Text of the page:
Willi Smith: Swervin’ in the Kingdom of Dreams

Will Perkins

Even Death lives on a budget in New York City. But like the city’s most industrious, Death has a spectacular imagination about how to make ends meet. In this kingdom of dreams, it weeds out the weak, preying on the city’s most at risk: people high on determination and their scenes.

Raekwon, *Only Built for Cuban Linx*, 1995 © Care of RCA Records, a division of Sony Music

Death lurks in the underground here, the lungs of the city. Mostly on blue, red, yellow, orange, green, and silver lines. Rarely brown, even less than that purple. It bumps up against the city’s ambitions, its determinations, these days mostly spooky-eyed transplants. Stop after stop they stare aimlessly biting at the nails of their dreams hoping to catch a break, spitting the remains out in bunches all over town like coins tossed in a wishing fountain.

Death crossed paths with the Notorious B.I.G. here once. On a blue line, the C train most likely. B.I.G. was ready to die but was too distracted to see Death coming. Too possessed by idols framed on his bedroom wall that he left behind back in Bed Stuy. Stop after stop Death looked on, as B.I.G. coolly mumbled rhymes to himself, his eyes rolled to the back of his head, nodding to a beat only he could hear sprinkled over Puff’s rags-to-riches swaggering at D&D Studios. He was just a few station mosaics away from recording “Juicy,” 5:03 from Funkmaster Flex dropping a bomb on HOT 97, running it back to back to back at the Tunnel, and B.I.G. would never be seen on the train again.

It doesn’t always work out this way.

Above ground, Death can spread into the guts of a scene, the social life of dreams. Where dance floors fill up with ideas you thought would last forever. The next, you know who and you know what but vanish at the moment the DJ spins “Verbal Intercourse,” looks death in the eye, and blinks.

By the time the DJ opens his eyes, that scene became an Apple store or another one of those salad bars or a design studio. Where cloudy memories in sticky bathrooms flinch like phantom limbs, sending a rush to the back of your mind every time you walk by. Today, that DJ works at the design studio and owns a 15-inch MacBook Pro. Eats an avocado salad every day for lunch and somehow found a girl who’s never heard of the Purple Tape.

Death brushed shoulders with Willi Smith here once. Most likely while sweating out the dance floor with his sister, the model and actress Toukie Smith, at Paradise Garage or the Mudd Club. Like B.I.G., Smith had Death on his mind too, though unlike B.I.G., he couldn’t ignore Death, because Death was all around him, in him even. Tragically, by the time he found out it would be too late.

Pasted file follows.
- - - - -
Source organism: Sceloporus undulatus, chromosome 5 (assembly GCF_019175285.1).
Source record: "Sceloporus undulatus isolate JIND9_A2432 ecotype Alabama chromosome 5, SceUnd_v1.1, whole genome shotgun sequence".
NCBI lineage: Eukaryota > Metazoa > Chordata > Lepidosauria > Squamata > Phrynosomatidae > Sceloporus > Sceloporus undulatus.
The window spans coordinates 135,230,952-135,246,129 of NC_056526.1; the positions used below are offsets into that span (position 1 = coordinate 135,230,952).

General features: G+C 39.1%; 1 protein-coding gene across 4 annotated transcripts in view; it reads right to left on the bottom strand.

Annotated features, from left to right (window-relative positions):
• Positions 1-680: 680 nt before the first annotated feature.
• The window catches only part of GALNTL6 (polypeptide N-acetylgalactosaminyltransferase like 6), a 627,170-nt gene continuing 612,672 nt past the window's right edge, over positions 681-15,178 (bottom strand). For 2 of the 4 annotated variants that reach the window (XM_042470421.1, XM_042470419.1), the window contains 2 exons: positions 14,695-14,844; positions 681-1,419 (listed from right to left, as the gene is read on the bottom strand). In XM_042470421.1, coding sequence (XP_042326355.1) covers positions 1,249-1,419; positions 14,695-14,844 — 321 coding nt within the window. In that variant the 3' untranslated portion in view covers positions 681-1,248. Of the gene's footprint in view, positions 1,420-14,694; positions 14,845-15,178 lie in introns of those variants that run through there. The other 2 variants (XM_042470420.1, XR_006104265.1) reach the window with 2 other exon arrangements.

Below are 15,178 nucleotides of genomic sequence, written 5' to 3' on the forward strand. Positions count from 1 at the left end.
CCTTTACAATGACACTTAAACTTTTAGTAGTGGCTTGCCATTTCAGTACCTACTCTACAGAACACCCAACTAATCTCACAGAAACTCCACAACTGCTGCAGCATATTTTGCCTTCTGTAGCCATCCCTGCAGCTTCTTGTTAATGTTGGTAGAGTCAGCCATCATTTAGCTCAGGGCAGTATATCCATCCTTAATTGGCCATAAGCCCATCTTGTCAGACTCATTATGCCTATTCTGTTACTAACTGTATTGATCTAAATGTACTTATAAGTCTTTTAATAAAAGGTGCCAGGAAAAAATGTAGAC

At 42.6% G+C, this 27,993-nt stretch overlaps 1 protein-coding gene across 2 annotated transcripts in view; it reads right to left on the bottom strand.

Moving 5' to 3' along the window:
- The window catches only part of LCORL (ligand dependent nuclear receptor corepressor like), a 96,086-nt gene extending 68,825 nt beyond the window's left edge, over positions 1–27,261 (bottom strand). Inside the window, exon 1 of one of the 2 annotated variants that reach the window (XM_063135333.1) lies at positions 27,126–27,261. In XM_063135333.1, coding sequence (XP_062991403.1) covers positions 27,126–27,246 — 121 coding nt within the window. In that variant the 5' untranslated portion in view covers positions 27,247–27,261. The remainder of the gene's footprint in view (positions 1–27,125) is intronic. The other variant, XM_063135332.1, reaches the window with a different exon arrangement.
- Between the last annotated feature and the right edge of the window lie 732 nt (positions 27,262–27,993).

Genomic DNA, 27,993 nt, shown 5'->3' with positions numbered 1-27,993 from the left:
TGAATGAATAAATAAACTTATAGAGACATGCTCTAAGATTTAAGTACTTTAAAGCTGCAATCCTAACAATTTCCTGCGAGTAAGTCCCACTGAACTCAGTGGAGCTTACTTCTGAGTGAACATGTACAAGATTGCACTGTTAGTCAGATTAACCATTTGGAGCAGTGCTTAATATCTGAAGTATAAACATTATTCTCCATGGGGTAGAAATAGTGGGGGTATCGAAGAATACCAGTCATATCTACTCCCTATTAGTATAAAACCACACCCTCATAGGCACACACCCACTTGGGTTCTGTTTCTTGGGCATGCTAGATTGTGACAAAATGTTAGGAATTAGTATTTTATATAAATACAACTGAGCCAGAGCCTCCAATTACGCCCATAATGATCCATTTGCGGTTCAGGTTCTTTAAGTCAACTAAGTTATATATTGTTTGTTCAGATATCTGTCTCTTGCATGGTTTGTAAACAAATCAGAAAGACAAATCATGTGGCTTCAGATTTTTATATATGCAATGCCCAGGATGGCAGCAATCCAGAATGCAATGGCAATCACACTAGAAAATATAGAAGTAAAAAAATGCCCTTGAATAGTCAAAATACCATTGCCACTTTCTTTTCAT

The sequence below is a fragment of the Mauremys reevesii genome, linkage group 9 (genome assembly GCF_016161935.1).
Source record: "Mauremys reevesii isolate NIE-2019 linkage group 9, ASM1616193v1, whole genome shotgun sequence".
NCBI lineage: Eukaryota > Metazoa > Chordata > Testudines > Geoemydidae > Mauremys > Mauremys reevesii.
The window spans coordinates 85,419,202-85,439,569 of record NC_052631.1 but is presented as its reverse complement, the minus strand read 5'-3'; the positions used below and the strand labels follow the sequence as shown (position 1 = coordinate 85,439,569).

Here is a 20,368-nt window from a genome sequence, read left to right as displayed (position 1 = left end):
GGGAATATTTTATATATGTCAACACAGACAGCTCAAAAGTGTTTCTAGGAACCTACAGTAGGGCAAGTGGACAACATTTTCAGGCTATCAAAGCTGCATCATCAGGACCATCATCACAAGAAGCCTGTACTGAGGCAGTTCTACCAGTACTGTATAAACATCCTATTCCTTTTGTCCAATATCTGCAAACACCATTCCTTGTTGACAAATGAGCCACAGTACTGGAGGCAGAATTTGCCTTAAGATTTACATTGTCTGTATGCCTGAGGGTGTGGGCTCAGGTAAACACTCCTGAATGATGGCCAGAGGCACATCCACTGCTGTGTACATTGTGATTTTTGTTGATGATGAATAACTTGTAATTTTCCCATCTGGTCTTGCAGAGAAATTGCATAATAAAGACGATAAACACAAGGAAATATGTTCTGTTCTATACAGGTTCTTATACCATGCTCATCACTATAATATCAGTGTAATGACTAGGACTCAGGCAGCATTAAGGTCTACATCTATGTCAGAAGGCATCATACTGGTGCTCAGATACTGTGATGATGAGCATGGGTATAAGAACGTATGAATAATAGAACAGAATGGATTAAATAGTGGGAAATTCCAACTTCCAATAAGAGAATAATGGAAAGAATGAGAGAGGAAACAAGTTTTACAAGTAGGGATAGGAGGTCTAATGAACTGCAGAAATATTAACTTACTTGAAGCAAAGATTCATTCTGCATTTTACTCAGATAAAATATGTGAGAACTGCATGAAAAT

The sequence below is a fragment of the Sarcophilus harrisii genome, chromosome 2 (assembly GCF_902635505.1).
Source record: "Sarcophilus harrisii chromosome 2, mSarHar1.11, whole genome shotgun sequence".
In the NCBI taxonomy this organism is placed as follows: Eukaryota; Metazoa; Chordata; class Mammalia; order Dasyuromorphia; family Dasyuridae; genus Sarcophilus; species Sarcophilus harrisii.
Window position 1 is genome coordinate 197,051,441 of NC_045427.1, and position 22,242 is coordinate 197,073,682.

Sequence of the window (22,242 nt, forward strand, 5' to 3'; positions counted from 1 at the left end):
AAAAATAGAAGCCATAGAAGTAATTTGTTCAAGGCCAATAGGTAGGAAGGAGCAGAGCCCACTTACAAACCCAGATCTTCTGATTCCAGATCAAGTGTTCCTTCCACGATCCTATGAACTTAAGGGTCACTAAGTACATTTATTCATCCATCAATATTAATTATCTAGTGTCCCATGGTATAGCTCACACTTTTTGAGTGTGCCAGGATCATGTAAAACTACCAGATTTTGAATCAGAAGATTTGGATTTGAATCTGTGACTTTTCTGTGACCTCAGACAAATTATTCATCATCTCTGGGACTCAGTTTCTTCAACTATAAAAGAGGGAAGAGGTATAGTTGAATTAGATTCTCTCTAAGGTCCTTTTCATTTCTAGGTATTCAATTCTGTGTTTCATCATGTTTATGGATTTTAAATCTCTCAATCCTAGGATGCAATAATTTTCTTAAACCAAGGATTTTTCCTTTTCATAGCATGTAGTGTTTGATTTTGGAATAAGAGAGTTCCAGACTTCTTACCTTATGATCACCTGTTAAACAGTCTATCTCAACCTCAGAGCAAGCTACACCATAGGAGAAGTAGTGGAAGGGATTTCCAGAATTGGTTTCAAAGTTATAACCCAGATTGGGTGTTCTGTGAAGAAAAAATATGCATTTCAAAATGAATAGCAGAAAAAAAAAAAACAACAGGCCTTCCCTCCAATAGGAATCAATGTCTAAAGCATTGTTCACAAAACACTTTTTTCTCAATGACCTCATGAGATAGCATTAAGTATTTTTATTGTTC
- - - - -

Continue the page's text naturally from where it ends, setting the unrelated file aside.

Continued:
But not before, with the help of business partner Laurie Mallet, he recalibrated what it meant to be a fashion designer: Designing clothes for people on the street, not those that looked on from Cipriani’s. Presenting clothes off the runway and at times off the body. Showing menswear with womenswear. Collaborating with notable artists like Nam June Paik, Keith Haring, the Trisha Brown Dance Company, and Futura 2000. Winning the Coty American Fashion Critics’ Winnie award for womenswear and establishing a brand that grossed over $25 million with showrooms in New York, London, and Paris.

New York’s subway system in the eighties was less earnest lung of the city and more ravaged belly of the beast. Horrifying trains muscled through rat-infested tunnels reeking of piss and shit. Whole cars were vandalized end to end, inside and out. Lights flickered on and off, swervin’ on wheels that squealed like spellbinding chills down your spine. Nine-to-fivers took their chances elsewhere, leaving the subway to thick-accented “Lemme get a bacon egg and cheese salt pepper ketchup” city dwellers.

The threat of violence from gangs, petty thugs, and the Guardian Angels safety patrol was enough to keep Death out of there, too. So, Death crept in the streets where Mayor Ed Koch callously let the city fall victim to AIDS and where those marked for Death refused to be victimized.

Between 1981 and 1987, 40,849 people died from AIDS in the United States.1 Smith, who died in ’87, was one of thousands of Black men amongst them. During that period, New York had become the world capital of AIDS and the disease had become the city’s third leading cause of death. Despite the gravity of the situation, Koch carelessly failed to plan and by the time he got around to it, City Hall’s efforts were dreadfully too little too late. Social services buckled under pressure while infected patients languished on long waiting lists for treatment, hospital beds, nursing homes, home care, and housing.2

New York also faced threats from the outside. North Carolina Senator Jesse Helms, a homophobic hysteric, took aim at programs like New York’s Gay Men’s Health Crisis, the largest private AIDS-service agency, formed by writer Larry Kramer. Fearful that blunt language and sexually graphic illustrations used in GMHC’s materials promoted homosexual behavior and would perpetuate the AIDS problem, Helms introduced legislation that forbade the Federal Centers for Disease Control from funding programs that would “encourage or condone homosexual activities.”3

For his part, President Ronald Reagan didn’t even mention the word “AIDS” in public until 1985, four years after the first cases were reported. If Smith hadn’t died from the administration’s indifference, he might have been killed by any number of Reagan-era policies which crippled the dispossessed in general, and Black Americans in particular. Cut off by inequitable economic policies and the “War on Drugs,” Black people would disproportionately suffer from unemployment, unequal access to education, poverty, homicide, hate crime, and skyrocketing prison populations.4